After it became possible to use sound in films in the early 1930s, American screwball comedies became very popular. These films were often about smart women getting what they wanted at a time when men had the power to control nearly every aspect of a woman's life. In screwball comedies this "battle of the sexes" was part of a farce full of gags and witty banter. A farce is a comedy about a ridiculous or improbable situation, and slapstick farces like the Marx Brothers' Duck Soup and A Night at the Opera and W.C. Fields' The Bank Dick were as popular as screwball farces in the 30s and 40s. Later farces include the 1959 film Some Like It Hot in which two musicians disguise themselves as women and join an all-girl band in order to escape from dangerous gunmen, and the 1968 farce The Party in which Peter Sellers plays an Indian actor who is mistakenly invited to a fancy Hollywood party. More recently, farces like Raising Arizona and O Brother, Where Art Thou? by Joel and Ethan Coen and The Hangover by Todd Phillips have been hits with moviegoers.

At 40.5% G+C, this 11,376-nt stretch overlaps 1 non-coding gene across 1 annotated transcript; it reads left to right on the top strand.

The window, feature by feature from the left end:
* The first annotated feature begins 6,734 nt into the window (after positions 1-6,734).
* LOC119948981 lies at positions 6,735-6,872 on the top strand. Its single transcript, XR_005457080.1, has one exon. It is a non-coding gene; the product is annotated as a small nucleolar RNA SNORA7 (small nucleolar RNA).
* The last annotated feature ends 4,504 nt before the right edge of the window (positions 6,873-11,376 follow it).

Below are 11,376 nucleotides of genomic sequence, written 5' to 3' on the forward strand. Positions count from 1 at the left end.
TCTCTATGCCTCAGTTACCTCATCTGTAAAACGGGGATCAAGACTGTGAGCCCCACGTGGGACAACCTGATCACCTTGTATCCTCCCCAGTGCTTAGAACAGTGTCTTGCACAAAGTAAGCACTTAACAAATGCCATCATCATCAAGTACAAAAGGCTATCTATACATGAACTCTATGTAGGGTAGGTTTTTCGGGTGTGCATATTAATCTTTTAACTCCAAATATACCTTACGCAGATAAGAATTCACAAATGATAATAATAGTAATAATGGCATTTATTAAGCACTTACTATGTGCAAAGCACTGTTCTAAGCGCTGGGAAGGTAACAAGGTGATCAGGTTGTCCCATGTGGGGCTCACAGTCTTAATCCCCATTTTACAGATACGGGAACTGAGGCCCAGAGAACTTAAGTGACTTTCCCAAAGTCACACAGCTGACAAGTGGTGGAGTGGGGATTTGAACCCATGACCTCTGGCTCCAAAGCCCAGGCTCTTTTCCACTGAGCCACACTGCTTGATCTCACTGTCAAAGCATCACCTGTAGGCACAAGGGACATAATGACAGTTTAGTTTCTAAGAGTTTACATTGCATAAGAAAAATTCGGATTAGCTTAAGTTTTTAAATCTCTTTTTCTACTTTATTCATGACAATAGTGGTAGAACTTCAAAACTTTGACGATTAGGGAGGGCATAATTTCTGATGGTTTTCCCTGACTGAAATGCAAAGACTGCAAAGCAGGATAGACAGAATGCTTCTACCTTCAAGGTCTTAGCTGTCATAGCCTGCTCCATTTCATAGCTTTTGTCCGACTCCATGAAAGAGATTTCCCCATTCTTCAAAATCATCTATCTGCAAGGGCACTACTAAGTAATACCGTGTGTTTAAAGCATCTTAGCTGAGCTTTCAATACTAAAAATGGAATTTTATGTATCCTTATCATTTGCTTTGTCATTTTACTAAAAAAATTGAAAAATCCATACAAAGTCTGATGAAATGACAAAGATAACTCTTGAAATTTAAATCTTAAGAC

Video: Peter Sellers playing an Indian actor who’s been mistakenly invited to a high-society Hollywood party in Blake Edwards' 1968 farce The Party

A farce in which we see carefully planned robberies and murders go terribly wrong is called a caper. British capers of the 40s and 50s like Kind Hearts and Coronets and The Ladykillers set the pattern for later capers like Dirty Rotten Scoundrels, A Fish Called Wanda, The Big Lebowski and Snatch. One of the darkest and funniest capers is Fargo by the Coen Brothers in which a car salesman plans the kidnapping of his wife. Fargo finds comedy not only in the failed kidnapping, but also in the failure of a business and the failure of a marriage. Films that find humour in these and other serious topics like war, illness and death are often called black comedies.